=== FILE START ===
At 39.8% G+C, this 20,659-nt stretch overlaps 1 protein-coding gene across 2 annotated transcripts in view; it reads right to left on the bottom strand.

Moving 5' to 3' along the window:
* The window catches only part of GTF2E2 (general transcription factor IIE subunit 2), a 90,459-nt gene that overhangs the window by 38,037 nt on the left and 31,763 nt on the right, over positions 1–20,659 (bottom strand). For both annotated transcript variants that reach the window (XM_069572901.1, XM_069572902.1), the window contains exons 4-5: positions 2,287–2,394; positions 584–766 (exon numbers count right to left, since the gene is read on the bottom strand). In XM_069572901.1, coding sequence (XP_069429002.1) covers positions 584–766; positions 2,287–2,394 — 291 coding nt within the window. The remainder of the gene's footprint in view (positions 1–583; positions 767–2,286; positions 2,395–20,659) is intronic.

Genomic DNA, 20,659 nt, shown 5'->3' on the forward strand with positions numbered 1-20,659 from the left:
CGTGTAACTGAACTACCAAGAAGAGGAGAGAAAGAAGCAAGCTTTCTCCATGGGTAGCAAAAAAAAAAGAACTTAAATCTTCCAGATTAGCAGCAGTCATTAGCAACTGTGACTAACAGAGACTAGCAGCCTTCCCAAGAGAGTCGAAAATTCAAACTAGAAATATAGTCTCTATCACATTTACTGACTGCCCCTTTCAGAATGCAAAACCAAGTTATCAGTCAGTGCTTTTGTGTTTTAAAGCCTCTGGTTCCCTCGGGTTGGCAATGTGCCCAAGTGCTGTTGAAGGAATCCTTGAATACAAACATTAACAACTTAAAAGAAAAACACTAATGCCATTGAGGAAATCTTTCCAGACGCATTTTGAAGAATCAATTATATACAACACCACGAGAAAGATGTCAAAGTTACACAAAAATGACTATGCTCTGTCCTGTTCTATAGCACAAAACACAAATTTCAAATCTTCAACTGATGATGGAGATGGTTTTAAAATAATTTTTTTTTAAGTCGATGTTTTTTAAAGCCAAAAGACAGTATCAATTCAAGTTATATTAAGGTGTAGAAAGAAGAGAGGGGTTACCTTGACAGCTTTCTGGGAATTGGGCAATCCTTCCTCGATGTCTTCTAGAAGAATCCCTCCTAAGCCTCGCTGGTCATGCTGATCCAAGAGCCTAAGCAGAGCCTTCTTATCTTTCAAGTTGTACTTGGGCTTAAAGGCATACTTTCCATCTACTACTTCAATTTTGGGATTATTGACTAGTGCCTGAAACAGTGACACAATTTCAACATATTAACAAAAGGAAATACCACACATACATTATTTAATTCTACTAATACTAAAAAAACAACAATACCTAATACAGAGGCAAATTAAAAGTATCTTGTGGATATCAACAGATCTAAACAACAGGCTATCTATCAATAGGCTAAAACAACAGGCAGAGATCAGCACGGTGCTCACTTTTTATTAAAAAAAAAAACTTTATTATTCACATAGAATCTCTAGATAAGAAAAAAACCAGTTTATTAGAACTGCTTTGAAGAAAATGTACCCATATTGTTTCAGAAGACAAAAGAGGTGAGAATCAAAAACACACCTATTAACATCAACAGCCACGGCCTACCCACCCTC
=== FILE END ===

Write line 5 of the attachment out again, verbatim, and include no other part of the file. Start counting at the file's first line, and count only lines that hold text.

CGTGTAACTGAACTACCAAGAAGAGGAGAGAAAGAAGCAAGCTTTCTCCATGGGTAGCAAAAAAAAAAGAACTTAAATCTTCCAGATTAGCAGCAGTCATTAGCAACTGTGACTAACAGAGACTAGCAGCCTTCCCAAGAGAGTCGAAAATTCAAACTAGAAATATAGTCTCTATCACATTTACTGACTGCCCCTTTCAGAATGCAAAACCAAGTTATCAGTCAGTGCTTTTGTGTTTTAAAGCCTCTGGTTCCCTCGGGTTGGCAATGTGCCCAAGTGCTGTTGAAGGAATCCTTGAATACAAACATTAACAACTTAAAAGAAAAACACTAATGCCATTGAGGAAATCTTTCCAGACGCATTTTGAAGAATCAATTATATACAACACCACGAGAAAGATGTCAAAGTTACACAAAAATGACTATGCTCTGTCCTGTTCTATAGCACAAAACACAAATTTCAAATCTTCAACTGATGATGGAGATGGTTTTAAAATAATTTTTTTTTAAGTCGATGTTTTTTAAAGCCAAAAGACAGTATCAATTCAAGTTATATTAAGGTGTAGAAAGAAGAGAGGGGTTACCTTGACAGCTTTCTGGGAATTGGGCAATCCTTCCTCGATGTCTTCTAGAAGAATCCCTCCTAAGCCTCGCTGGTCATGCTGATCCAAGAGCCTAAGCAGAGCCTTCTTATCTTTCAAGTTGTACTTGGGCTTAAAGGCATACTTTCCATCTACTACTTCAATTTTGGGATTATTGACTAGTGCCTGAAACAGTGACACAATTTCAACATATTAACAAAAGGAAATACCACACATACATTATTTAATTCTACTAATACTAAAAAAACAACAATACCTAATACAGAGGCAAATTAAAAGTATCTTGTGGATATCAACAGATCTAAACAACAGGCTATCTATCAATAGGCTAAAACAACAGGCAGAGATCAGCACGGTGCTCACTTTTTATTAAAAAAAAAAACTTTATTATTCACATAGAATCTCTAGATAAGAAAAAAACCAGTTTATTAGAACTGCTTTGAAGAAAATGTACCCATATTGTTTCAGAAGACAAAAGAGGTGAGAATCAAAAACACACCTATTAACATCAACAGCCACGGCCTACCCACCCTC